Spotify Adds XXXTentacion to Its ‘Make Out Jams’ Playlist

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Spotify’s confused morality crusade continues.

After initially removing XXXTentacion under its ‘Hate Conduct Policy’ last year, Spotify has had a serious change of heart about the slain rapper.

Last year, the controversial rapper was removed from the platform’s lucrative playlists over horrifying allegations of extreme domestic violence.  That included a removal from the highly-influential Rap Caviar playlist, which currently has more than 11.5 million followers.

But after blistering protests from the rap community and significant internal debate, Spotify lifted its ban on XXXTentacion.   The reversal, which occurred in late May of 2018, also followed considerable internal pushback, with since-departed executive Troy Carter apparently questioning the slippery slope that Spotify was descending.

Strangely, Spotify is now adding the rapper to its ‘Make Out Jams,’ playlist, which has roughly 500,000 subscribers.  Prior to his death, the rapper was accused of beating up his pregnant girlfriend — among other allegations involving extreme violence against women.

The allegations against XXXTentacion never got fully tested in court, however, as the rapper was brutally gunned down.  But charges against a long list of other superstars have also been unproven.

Those other musicians were never touched by Spotify’s ‘Hate Conduct Policy,’ however.

In a retort by XXXTentacion’s manager, a long list of artists battling allegations were named, including the Red Hot Chili Peppers, David Bowie, Real Estate, Backstreet Boys, Ozzy Osbourne, Ace of Base, Jimmy Page, James Brown, Michael Jackson, Miles Davis, Dr. Dre, and 6ix9ine.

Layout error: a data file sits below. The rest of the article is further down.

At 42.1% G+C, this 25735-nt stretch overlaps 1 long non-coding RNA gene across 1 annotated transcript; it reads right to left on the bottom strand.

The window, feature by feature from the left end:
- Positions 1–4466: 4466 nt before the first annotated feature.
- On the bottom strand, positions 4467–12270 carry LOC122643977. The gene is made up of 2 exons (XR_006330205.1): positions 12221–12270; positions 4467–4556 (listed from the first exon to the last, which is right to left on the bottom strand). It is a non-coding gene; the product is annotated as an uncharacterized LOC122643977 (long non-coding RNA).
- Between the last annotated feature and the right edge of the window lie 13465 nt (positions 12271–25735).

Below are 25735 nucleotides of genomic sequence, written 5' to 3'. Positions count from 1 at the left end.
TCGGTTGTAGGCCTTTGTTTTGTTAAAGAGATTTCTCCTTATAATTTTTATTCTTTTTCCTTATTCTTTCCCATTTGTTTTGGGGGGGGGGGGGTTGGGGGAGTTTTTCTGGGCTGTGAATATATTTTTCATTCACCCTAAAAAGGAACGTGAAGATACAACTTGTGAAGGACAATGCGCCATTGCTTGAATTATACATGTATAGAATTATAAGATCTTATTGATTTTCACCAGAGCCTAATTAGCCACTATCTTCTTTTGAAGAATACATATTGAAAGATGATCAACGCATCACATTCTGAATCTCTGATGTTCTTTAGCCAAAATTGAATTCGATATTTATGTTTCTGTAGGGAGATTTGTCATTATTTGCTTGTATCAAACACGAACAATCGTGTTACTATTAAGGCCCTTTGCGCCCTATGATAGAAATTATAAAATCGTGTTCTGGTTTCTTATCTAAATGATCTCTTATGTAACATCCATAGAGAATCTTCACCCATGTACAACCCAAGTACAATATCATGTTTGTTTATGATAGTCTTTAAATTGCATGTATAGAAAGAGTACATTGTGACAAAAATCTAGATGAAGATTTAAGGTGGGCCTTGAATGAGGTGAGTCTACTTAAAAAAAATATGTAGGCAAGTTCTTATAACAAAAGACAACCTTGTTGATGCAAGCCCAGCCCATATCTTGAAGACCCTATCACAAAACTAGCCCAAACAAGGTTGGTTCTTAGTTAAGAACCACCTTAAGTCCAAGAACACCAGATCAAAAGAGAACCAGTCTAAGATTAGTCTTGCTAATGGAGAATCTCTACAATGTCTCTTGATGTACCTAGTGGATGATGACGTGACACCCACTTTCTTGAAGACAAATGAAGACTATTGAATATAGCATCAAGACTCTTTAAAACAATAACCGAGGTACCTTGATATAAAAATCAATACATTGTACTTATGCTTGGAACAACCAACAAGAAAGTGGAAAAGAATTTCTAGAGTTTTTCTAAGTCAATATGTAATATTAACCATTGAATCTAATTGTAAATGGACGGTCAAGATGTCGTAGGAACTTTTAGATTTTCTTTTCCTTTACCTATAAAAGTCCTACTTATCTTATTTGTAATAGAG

“I don’t have a comment, just a question,” a rep for the rapper protested.  “Will Spotify remove all the artists listed [here] from playlists?”

The answer, as you’ve already guessed, was ‘no’.  But since that point, Spotify has continued its policy of selectively removing artists with serious changes against them.  But the process remains haphazard and random.

R. Kelly, for example, can still be found on Spotify, but isn’t featured on any playlists.  The singer is a mainstay in r&b, with a string of smash hits and multi-platinum albums starting in the 90s.  Now, it’s difficult to discover R. Kelly on the platform unless you’re specifically looking for him.

Michael Jackson, whose accused crimes are arguably far more serious than those allegedly committed by R. Kelly, remains on Spotify.  Jackson is featured across a number of highly-subscribed playlists.

And late last month, Spotify removed the music of Blood on the Dancefloor (no connection to Jackson).  The band’s singer, Dahvie Vanity, has been accused of multiple rape charges.  In this case, all of Blood on the Dancefloor’s music was completely scrubbed from the platform, based on allegations of nearly two dozen instances of rape and sexual assault.

Vanity has yet to be convicted of a crime — and neither was Michael Jackson, for that matter.  So what’s the difference?

That’s anyone’s guess.  But for now, Spotify is judging that people want to make out to XXXTentacion — regardless of the rapper’s ‘hateful’ past.